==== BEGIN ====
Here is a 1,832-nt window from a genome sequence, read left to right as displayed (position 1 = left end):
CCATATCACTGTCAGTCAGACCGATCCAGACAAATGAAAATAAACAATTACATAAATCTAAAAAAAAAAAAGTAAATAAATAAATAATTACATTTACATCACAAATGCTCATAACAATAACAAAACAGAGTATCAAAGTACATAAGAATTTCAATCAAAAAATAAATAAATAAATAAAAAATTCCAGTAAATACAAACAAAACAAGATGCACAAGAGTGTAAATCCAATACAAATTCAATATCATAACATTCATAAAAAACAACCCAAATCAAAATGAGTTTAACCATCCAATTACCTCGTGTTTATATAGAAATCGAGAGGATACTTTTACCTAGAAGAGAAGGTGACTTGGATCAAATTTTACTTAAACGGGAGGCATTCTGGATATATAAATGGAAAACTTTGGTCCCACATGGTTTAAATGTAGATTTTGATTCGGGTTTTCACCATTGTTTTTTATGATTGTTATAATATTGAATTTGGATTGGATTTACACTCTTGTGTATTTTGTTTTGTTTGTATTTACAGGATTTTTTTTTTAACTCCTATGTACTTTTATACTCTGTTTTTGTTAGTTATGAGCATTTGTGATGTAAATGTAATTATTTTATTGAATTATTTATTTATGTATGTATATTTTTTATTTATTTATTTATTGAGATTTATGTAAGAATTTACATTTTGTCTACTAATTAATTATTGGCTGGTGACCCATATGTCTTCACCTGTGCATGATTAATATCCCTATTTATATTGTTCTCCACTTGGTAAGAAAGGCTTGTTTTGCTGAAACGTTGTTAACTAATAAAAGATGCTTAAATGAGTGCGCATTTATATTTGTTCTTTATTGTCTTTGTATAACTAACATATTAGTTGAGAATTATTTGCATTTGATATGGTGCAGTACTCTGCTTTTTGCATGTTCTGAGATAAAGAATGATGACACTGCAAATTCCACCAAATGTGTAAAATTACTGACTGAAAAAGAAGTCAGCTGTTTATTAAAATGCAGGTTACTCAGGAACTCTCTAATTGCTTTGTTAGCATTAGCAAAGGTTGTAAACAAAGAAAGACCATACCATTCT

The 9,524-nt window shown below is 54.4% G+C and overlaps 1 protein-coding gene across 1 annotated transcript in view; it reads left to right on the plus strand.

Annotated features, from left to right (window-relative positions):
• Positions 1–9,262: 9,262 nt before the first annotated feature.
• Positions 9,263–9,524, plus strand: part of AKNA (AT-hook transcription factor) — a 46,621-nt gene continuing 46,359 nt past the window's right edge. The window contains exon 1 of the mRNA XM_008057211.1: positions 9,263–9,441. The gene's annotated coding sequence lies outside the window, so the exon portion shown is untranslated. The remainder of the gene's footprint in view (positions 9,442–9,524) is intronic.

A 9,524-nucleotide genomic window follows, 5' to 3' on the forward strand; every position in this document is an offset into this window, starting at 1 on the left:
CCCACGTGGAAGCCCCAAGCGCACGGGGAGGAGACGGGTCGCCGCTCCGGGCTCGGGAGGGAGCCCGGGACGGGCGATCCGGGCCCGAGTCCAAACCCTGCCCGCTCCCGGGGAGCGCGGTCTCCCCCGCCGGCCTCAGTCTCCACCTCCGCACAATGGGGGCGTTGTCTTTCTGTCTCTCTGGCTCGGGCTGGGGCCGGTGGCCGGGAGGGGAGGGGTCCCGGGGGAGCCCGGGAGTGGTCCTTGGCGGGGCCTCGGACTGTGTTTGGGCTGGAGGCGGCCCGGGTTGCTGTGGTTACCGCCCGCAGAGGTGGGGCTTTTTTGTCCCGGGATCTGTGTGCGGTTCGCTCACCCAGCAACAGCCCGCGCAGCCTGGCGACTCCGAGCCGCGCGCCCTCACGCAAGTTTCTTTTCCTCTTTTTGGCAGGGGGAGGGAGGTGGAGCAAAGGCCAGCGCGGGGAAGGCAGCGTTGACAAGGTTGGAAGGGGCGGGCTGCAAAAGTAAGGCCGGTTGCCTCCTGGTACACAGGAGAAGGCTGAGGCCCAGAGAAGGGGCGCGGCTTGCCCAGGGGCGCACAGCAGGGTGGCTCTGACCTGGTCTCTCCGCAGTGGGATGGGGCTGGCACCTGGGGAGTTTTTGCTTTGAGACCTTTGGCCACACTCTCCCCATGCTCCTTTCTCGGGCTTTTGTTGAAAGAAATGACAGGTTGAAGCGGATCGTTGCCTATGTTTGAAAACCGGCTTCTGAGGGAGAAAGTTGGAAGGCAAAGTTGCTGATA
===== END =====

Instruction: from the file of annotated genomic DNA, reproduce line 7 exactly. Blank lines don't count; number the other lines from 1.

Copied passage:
A 9,524-nucleotide genomic window follows, 5' to 3' on the forward strand; every position in this document is an offset into this window, starting at 1 on the left: